Cross-origin Resource Sharing (CORS)

How to enable Cross-origin Resource Sharing (CORS) on a Banyan-secured web service

This article describes features that require Banyan Netagent v1.25.0+.

Banyan Netagent does not directly set CORS response headers (such as Access-Control-Allow-Origin, Access-Control-Allow-Methods etc) to allow selective cross-origin access to a service. Instead, it assumes that the backend application server sets these CORS response headers correctly. Netagent then enables CORS by exempting specific HTTP requests from its TrustCookie check so it may reach the backend server.

Overview

Cross-Origin Resource Sharing (CORS) is a mechanism that allows JavaScript on a web page served on a specific domain, the origin domain, to make XML HTTP Requests (XHR a.k.a AJAX) requests for resources from another domain, the external domain, that is outside the origin domain.

For example, as in the diagram below, a web application served on the origin domain domain-a.com is always allowed make same-origin requests to resources served on domain-a.com. However, requests to resources on the external domain domain-b.com are cross-origin.

If Banyan is used to secure the external domain, cross-origin requests need explicit CORS configurations to work. This is because when a request is made to a Banyan-protected service, Banyan first checks if there is a valid TrustCookie. If an end user accesses a Banyan-protected service on domain-a.com with a valid TrustCookie but has not yet obtained a valid TrustCookie for domain-b.com, then Banyan drops the CORS request for domain-b.com.

Simple and Non-Simple CORS

There are two types of CORS requests - Simple and Preflighted.

  • Simple CORS Requests do not trigger a preflight sequence using the HTTP OPTIONS method.
  • Preflighted CORS Requests trigger a preflight sequence from the browser to the external domain via the HTTP OPTION method. This OPTION preflight sequence established what methods and headers are supported by the external domain.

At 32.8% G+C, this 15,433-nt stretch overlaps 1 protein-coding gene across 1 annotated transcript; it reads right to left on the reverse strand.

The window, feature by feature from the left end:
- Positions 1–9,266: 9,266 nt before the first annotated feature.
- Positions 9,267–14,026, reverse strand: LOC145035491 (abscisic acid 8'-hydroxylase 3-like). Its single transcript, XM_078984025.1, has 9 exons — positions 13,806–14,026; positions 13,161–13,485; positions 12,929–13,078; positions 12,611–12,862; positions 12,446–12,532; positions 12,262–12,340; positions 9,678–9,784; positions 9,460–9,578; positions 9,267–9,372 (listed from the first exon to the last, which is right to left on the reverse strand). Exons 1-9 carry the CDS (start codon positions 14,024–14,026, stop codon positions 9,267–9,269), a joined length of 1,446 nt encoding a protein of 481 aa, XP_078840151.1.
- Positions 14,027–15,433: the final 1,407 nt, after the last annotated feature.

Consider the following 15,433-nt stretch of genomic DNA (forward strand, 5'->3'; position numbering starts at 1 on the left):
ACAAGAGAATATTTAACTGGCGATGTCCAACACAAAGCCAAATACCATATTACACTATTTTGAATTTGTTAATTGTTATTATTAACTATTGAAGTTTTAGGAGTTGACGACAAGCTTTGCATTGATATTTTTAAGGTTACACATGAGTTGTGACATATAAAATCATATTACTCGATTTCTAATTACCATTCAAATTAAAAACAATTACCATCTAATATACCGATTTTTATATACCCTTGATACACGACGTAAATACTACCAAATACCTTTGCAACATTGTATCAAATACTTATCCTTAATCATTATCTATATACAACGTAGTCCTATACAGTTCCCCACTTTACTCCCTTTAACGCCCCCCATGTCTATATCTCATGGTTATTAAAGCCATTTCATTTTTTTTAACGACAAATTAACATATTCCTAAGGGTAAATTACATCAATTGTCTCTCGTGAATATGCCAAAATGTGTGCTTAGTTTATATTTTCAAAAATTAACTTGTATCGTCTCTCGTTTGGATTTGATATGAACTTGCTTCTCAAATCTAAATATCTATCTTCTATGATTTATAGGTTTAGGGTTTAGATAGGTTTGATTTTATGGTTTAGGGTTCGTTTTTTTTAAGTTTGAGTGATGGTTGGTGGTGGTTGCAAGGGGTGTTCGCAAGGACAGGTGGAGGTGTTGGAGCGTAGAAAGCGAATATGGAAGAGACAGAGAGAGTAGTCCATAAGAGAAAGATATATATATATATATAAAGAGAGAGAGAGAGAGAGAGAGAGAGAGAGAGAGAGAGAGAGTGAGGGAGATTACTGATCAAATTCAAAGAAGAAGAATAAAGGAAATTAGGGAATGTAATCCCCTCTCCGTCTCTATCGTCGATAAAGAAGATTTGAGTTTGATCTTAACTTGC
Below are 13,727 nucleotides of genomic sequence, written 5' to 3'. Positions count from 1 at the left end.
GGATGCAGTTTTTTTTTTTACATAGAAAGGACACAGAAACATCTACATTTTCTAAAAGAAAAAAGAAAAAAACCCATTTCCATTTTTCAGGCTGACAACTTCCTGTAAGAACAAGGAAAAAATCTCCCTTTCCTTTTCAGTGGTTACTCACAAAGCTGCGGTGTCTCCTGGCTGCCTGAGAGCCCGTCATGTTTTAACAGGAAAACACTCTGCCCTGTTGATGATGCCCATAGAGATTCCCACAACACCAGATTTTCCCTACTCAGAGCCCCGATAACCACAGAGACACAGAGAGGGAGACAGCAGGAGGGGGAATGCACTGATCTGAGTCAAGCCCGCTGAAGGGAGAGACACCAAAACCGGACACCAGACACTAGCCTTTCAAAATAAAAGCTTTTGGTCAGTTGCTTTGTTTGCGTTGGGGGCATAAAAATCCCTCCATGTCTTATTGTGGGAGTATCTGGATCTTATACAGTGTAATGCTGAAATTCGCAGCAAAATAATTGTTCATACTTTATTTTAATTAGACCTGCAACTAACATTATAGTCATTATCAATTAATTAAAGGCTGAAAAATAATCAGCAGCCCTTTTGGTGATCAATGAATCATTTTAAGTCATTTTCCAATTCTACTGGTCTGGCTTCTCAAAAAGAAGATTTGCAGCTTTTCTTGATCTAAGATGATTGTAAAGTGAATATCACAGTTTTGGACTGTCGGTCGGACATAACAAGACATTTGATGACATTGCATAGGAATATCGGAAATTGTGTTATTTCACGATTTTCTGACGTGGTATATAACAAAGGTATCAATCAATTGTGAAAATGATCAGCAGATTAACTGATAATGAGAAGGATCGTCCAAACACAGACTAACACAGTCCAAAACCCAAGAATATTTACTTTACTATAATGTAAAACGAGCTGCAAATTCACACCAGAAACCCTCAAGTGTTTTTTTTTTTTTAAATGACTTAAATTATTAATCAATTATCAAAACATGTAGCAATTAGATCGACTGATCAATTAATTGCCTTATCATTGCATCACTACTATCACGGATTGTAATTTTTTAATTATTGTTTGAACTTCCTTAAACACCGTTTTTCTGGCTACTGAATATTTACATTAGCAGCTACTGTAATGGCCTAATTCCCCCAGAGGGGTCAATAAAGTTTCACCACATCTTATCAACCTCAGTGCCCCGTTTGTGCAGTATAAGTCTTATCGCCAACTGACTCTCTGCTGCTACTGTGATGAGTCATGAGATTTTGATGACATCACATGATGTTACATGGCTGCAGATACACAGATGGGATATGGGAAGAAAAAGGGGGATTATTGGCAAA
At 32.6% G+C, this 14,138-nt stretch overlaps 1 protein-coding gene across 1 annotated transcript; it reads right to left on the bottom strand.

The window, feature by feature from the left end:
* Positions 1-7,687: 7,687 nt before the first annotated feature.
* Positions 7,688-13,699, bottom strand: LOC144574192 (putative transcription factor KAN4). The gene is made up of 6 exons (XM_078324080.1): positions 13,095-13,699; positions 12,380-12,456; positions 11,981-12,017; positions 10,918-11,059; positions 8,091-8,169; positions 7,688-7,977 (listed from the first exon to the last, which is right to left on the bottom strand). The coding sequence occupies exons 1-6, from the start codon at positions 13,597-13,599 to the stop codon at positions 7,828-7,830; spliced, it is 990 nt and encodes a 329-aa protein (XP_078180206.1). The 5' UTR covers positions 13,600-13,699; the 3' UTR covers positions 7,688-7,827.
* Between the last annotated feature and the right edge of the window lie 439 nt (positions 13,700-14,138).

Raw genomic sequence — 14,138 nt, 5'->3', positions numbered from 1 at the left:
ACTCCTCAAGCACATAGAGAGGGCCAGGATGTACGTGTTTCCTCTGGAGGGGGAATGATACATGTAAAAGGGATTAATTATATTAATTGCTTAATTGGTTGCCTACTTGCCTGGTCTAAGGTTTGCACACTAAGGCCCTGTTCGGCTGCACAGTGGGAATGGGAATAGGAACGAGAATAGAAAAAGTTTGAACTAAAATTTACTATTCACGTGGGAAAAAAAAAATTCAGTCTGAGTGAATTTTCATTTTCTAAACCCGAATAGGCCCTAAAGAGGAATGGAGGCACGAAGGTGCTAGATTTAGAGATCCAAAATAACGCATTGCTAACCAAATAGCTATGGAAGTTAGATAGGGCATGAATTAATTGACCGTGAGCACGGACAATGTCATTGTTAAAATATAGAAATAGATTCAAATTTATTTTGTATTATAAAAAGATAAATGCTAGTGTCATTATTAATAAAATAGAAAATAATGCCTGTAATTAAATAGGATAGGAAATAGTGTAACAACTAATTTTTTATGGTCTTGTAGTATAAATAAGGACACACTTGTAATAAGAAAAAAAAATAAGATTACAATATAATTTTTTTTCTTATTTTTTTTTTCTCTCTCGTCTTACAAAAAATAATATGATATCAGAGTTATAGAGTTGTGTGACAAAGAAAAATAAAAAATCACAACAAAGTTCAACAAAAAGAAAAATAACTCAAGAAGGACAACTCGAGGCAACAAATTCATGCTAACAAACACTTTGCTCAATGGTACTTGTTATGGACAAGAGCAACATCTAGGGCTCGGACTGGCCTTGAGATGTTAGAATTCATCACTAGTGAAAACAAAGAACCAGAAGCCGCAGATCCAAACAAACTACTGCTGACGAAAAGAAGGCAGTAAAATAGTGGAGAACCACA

Most modern CORS scenarios are Preflighted and involve a preflight sequence via the HTTP OPTION method.

CORS With Credentials

By default, browsers do NOT send HTTP Cookies and HTTP Authentication headers when making CORS requests. Most modern CORS scenarios use the Requests With Credentials capability to enhance the security of CORS via authentication. To enable the Requests With Credentials capability, 2 conditions must be met:

  1. The CORS server at the external domain must be configured to allow credentials via the Access-Control-Allow-Credentials header.
  2. The web application at the origin domain must make XHR CORS requests with the withCredentials property set.

The Access-Control-Allow-Credentials header works in conjunction with the XMLHttpRequest.withCredentials property so CORS requests can use credentials such cookies, authorization headers and TLS client certificates.

The HTTP OPTION preflight requests never use HTTP Cookies and HTTP Authentication headers, regardless of whether CORS With Credentials is enabled or not.

Multi-domain Services

In Banyan, multi-domain services refers to the use of a wildcard (*) to create a single service definition that applies to all the subdomains of a higher-level domain. For example, a single service definition for *.foo.example.com would apply to app.foo.example.com, api.foo.example.com, games.foo.example.com, etc. The issued TrustCookie will be valid for all subdomains.

Since many CORS strategies involve a web frontend (e.g., ui.foo.example.com) and an API backend (e.g., api.foo.example.com) served as subdomains, you can leverage Banyan’s multi-domain service capabilities to securely support CORS.


Setup

You can configure Banyan to allow CORS requests by exempting specific HTTP requests from its TrustCookie check, via the OIDC exemptions feature, so CORS requests may reach the backend server.

The sections below details how to enable CORS for most common scenarios. Refer to the HostedService Spec Syntax for a complete description of the OIDC exemption capabilities for use in more advanced scenarios.